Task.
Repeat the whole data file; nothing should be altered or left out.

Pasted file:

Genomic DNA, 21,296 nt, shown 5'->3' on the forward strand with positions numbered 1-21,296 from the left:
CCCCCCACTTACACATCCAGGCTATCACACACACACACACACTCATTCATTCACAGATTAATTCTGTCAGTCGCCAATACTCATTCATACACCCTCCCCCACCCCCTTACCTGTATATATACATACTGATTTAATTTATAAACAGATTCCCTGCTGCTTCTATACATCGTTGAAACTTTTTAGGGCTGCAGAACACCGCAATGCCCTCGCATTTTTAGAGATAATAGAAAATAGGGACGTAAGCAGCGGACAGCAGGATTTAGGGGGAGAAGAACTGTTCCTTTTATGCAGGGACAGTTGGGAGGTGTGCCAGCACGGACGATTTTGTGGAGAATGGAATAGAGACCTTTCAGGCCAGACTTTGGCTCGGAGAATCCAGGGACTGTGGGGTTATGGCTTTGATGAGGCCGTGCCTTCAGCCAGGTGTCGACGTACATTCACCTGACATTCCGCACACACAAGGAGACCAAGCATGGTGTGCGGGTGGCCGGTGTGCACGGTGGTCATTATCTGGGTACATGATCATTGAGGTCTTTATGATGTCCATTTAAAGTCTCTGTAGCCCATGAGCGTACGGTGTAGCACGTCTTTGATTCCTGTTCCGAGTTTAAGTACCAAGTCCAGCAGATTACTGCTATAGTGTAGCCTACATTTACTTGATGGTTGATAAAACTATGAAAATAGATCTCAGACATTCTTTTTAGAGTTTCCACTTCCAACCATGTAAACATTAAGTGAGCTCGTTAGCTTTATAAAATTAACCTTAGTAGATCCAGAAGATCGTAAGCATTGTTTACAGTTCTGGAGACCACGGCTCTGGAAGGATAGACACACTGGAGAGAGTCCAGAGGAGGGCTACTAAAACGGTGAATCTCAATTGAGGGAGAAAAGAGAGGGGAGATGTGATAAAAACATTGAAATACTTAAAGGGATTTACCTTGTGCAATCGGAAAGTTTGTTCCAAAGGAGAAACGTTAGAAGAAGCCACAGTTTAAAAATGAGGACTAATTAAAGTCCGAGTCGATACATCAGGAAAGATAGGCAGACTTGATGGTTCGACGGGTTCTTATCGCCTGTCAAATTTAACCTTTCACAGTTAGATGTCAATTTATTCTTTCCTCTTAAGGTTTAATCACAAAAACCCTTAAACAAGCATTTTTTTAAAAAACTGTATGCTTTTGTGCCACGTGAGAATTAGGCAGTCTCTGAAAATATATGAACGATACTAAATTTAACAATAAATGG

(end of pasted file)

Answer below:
Genomic DNA, 21,296 nt, shown 5'->3' on the forward strand with positions numbered 1-21,296 from the left:
CCCCCCACTTACACATCCAGGCTATCACACACACACACACACTCATTCATTCACAGATTAATTCTGTCAGTCGCCAATACTCATTCATACACCCTCCCCCACCCCCTTACCTGTATATATACATACTGATTTAATTTATAAACAGATTCCCTGCTGCTTCTATACATCGTTGAAACTTTTTAGGGCTGCAGAACACCGCAATGCCCTCGCATTTTTAGAGATAATAGAAAATAGGGACGTAAGCAGCGGACAGCAGGATTTAGGGGGAGAAGAACTGTTCCTTTTATGCAGGGACAGTTGGGAGGTGTGCCAGCACGGACGATTTTGTGGAGAATGGAATAGAGACCTTTCAGGCCAGACTTTGGCTCGGAGAATCCAGGGACTGTGGGGTTATGGCTTTGATGAGGCCGTGCCTTCAGCCAGGTGTCGACGTACATTCACCTGACATTCCGCACACACAAGGAGACCAAGCATGGTGTGCGGGTGGCCGGTGTGCACGGTGGTCATTATCTGGGTACATGATCATTGAGGTCTTTATGATGTCCATTTAAAGTCTCTGTAGCCCATGAGCGTACGGTGTAGCACGTCTTTGATTCCTGTTCCGAGTTTAAGTACCAAGTCCAGCAGATTACTGCTATAGTGTAGCCTACATTTACTTGATGGTTGATAAAACTATGAAAATAGATCTCAGACATTCTTTTTAGAGTTTCCACTTCCAACCATGTAAACATTAAGTGAGCTCGTTAGCTTTATAAAATTAACCTTAGTAGATCCAGAAGATCGTAAGCATTGTTTACAGTTCTGGAGACCACGGCTCTGGAAGGATAGACACACTGGAGAGAGTCCAGAGGAGGGCTACTAAAACGGTGAATCTCAATTGAGGGAGAAAAGAGAGGGGAGATGTGATAAAAACATTGAAATACTTAAAGGGATTTACCTTGTGCAATCGGAAAGTTTGTTCCAAAGGAGAAACGTTAGAAGAAGCCACAGTTTAAAAATGAGGACTAATTAAAGTCCGAGTCGATACATCAGGAAAGATAGGCAGACTTGATGGTTCGACGGGTTCTTATCGCCTGTCAAATTTAACCTTTCACAGTTAGATGTCAATTTATTCTTTCCTCTTAAGGTTTAATCACAAAAACCCTTAAACAAGCATTTTTTTAAAAAACTGTATGCTTTTGTGCCACGTGAGAATTAGGCAGTCTCTGAAAATATATGAACGATACTAAATTTAACAATAAATGG